I’m currently working on pattern recognition using SURF in OpenCV. What do I have so far: I’ve written a program in C# where I can select a source-image and a template which I want to find. After that I transfer both pictures into a C++-dll where I’ve implemented a program using the OpenCV-SURFdetector, which returns all the keypoints and matches back to my C#-program where I try to draw a rectangle around my matches.

This pictures shows a source-image and a template with it's keypoints and matches. Also I've tried to calculate a rectangle around my matches

Now my question: Is there a common measure of accuracy in pattern recognition? Like for example number of matches in proportion to the number of keypoints in the template? Or maybe the size-difference between my match-rectangle and the original size of the template-image? What are common parameters that are used to say if a match is a “real” and “good” match?

Edit: To make my question clearer. I have a bunch of matchpoints, that are already thresholded by minHessian and distance value. After that I draw something like a rectangle around my matchpoints as you can see in my picture. This is my MATCH. How can I tell now how good this match is? I'm already calculating angle, size and color differences between my now found match and my template. But I think that is much too vague.

3 Answers 3


I am not 100% sure about what you are really asking, because what you call a "match" is vague. But since you said you already matched your SURF points and mentionned pattern recognition and the use of a template, I am assuming that, ultimately, you want to localize the template in your image and you are asking about a localization score to decide whether you found the template in the image or not.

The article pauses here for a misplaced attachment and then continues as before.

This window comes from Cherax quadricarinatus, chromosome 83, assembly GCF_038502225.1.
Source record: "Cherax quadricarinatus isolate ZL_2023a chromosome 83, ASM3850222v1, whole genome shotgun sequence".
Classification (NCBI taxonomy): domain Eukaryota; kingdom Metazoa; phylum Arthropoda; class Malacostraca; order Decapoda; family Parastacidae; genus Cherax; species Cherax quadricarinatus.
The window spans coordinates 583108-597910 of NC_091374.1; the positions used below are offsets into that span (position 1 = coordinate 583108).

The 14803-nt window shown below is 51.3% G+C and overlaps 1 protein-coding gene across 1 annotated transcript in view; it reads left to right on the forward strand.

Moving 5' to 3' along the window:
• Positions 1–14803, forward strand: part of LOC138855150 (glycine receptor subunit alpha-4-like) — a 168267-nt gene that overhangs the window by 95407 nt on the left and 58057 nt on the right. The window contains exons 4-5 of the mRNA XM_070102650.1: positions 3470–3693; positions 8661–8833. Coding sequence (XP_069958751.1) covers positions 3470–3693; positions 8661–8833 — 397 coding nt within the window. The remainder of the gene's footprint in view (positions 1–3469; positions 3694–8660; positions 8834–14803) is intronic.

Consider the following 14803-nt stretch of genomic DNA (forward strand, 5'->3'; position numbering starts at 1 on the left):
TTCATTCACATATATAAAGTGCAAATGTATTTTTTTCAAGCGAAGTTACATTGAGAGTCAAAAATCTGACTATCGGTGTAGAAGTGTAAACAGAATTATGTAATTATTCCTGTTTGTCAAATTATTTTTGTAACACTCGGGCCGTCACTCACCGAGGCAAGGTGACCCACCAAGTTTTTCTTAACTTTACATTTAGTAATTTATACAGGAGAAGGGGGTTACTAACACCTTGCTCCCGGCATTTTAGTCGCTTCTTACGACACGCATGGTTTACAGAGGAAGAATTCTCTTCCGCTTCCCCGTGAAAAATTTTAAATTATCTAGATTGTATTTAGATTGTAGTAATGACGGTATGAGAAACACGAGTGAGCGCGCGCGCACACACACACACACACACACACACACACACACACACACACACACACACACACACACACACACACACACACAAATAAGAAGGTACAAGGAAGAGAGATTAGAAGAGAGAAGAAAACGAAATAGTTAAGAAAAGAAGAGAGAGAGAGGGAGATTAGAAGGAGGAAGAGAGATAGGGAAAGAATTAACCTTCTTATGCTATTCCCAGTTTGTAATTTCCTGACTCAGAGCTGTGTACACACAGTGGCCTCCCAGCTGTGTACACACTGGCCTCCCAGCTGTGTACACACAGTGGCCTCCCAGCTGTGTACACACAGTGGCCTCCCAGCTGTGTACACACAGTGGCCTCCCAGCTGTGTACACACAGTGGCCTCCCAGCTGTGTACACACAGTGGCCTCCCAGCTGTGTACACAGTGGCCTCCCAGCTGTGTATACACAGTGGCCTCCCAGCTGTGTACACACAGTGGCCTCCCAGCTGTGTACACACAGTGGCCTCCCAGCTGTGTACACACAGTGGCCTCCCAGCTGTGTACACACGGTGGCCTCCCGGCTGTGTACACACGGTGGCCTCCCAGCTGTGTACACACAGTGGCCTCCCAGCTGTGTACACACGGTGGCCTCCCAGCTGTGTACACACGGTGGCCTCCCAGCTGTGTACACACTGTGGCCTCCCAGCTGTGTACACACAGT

This is a challenging problem and I am not aware that a good and always-appropriate solution has been found yet.

However, given your approach, what you could do is analyze the density of matched points in your image: consider local or global maximas as possible locations for your template (global if you know your template appears only once in the image, local if it can appear multiple times) and use a threshold on the density to decide whether or not the template appears. A sketch of the algorithm could be something like this:

  1. Allocate a floating point density map of the size of your image
  2. Compute the density map, by increasing by a fixed amount the density map in the neighborhood of each matched point (for instance, for each matched point, add a fixed value epsilon in the rectangle your are displaying in your question)
  3. Find the global or local maximas of the density map (global can be found using opencv function MinMaxLoc, and local maximas can be found using morpho maths, e.g. How can I find local maxima in an image in MATLAB?)
  4. For each maxima obtained, compare the corresponding density value to a threshold tau, to decide whether your template is there or not

If you are into resarch articles, you can check the following ones for improvement of this basic algorithm:

EDIT: another way to address your problem is to try and remove accidently-matched points in order to keep only those truly corresponding to your template image. This can be done by enforcing a constraint of consistancy between close matched points. The following research article presents an approach like this: "Context-dependent logo matching and retrieval", by H.Sahbi, L.Ballan, G.Serra, A.Del Bimbo, 2010 (however, this may require some background knowledge...).

Hope this helps.

  • Yes, that's what I'm asking for. I'll take a look at your algorithm and will read those two pdf's to see if this helps me out. Thanks so far :)
    – Mickey
    Commented Feb 14, 2014 at 9:07